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In addition to crucial emergency supplies, people in the path of a hurricane should take important steps to protect their financial well-being from a hurricane. Information gathered from the Internal Revenue Service and Don't Mess with Taxes.

Prepare a disaster kit
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Disastrous storms can cause widespread power outages, creating a need to pack other necessities in a disaster kit.

Make sure to pack a first aid kit and tons of extra batteries.

See the complete list from the National Hurricane Center .

Bring drinking water
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Water is necessary to sustain life. Pack a lot of drinkable water in case power outages stops water pumps.

If bottled water isn't an option, fill containers from the tap before the power goes out.

Bring food that won't spoil
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Since storms can cause large power outages, pack food that doesn't spoil without refrigeration.

Canned foods and other non-perishable items are ideal. Be sure to bring a non-electric can opener.

Make electronic copies

Back up your important documents to an electronic format using a scanner.

Store the files on a flash drive or data DVD, and send them to someone you trust who lives outside of the area threatened by the hurricane.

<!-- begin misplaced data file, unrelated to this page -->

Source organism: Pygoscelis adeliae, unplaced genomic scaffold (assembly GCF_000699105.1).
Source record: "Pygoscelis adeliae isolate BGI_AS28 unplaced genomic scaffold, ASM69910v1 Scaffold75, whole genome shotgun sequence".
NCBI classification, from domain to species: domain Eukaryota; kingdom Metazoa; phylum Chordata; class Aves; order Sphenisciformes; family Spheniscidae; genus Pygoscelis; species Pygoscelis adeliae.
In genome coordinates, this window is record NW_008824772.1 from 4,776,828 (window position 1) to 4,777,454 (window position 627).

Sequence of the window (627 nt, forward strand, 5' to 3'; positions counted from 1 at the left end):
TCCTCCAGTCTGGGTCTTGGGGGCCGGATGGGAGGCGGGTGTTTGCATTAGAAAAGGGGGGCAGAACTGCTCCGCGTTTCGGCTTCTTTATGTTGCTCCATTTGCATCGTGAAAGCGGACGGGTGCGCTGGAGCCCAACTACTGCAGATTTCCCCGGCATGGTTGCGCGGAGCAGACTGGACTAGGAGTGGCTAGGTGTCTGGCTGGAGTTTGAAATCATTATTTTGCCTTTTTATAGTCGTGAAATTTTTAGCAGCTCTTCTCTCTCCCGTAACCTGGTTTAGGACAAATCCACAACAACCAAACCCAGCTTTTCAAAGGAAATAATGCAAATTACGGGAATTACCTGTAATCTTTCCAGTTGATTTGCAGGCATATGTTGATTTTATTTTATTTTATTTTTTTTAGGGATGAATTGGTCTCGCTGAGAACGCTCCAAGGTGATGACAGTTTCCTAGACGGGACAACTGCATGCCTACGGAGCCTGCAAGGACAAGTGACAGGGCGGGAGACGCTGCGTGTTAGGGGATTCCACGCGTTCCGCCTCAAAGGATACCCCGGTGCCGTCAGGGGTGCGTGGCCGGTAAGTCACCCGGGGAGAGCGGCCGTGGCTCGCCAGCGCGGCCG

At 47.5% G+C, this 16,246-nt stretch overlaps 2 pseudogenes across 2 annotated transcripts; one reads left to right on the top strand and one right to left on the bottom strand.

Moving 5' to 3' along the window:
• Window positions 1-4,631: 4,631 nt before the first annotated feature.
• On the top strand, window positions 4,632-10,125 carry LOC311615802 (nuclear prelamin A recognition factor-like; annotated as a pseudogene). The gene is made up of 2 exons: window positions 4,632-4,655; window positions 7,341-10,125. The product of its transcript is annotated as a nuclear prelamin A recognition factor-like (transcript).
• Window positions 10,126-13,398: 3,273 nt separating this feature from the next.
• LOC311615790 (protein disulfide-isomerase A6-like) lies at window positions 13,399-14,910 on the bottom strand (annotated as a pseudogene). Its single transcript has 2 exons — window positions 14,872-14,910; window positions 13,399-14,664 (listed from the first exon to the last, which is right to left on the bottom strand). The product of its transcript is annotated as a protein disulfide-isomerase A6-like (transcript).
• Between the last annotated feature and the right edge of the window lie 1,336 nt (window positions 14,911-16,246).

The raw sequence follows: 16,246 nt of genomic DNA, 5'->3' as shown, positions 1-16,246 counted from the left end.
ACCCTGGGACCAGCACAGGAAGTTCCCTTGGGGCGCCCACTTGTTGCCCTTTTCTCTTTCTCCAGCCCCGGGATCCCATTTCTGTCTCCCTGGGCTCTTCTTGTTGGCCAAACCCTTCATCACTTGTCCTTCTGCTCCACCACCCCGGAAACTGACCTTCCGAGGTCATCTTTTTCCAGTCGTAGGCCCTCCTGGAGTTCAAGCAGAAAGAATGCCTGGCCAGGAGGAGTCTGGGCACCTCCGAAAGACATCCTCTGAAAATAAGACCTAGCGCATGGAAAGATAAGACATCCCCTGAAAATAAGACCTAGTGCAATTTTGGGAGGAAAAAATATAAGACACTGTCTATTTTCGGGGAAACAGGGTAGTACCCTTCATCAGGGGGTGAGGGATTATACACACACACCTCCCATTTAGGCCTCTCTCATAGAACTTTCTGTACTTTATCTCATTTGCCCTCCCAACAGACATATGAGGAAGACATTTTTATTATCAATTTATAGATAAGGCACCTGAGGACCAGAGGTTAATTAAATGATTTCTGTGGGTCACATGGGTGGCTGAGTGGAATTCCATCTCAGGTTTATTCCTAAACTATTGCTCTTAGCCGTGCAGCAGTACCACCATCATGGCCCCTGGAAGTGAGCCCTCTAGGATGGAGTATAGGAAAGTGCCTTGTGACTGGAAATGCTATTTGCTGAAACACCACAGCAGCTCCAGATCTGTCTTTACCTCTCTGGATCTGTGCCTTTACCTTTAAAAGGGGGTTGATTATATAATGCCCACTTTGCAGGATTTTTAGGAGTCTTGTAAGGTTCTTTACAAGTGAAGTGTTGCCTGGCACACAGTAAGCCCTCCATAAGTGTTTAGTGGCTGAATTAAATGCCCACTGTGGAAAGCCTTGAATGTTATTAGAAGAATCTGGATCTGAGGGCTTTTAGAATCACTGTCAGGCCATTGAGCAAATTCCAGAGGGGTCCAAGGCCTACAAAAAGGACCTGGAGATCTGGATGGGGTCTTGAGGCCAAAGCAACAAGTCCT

Be sure to password protect your files in order to prevent identity theft.

Record your valuables for insurance purposes.
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Take pictures of every room in your house, making sure to document all of your important valuables.

Store the pictures on as you would your electronic backups, with a friend, away from the disaster zone.

The IRS has a disaster loss workbook that can help taxpayers make a list of belongings by room.

Keep financial document copies on hand
Casey Serin

In addition to an electronic backup, keep insurance files, tax and medical records, account numbers and other important forms stored securely in a safe or safety deposit box.

Keep copies of this important information on hand in a manageable waterproof container.

Have cash on hand
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A little bit of extra cash can go a long way in a disaster.

Due to widespread power outages ATMs will be offline, eliminating your ability to access funds in your accounts.

Bring a credit card
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While machines that can run credit cards will most likely be unavailable directly after the storm, in the long run, a credit card could be crucial to the recovery process.

Since you may need to charge your purchases for the coming weeks, make sure your card has a big enough balance available.

Who knows, you may have to live in a motel for a little bit.

Prepare yourself medically

In case of a medical emergency during the disaster, know your insurance policies and what is covered.

Fill up on prescriptions before the storm in order to cut down on wait time and lack of availability later.

Secure your property
U.S. Coast Guard via Flickr

In addition to keeping your house insurance up to date, homeowners can protect their investment by tying down yard items or storing them inside.

Use plywood to protect windows from damage by flying debris.

Check out What you need to know in an emergency, for more tips on how to prepare for a disaster.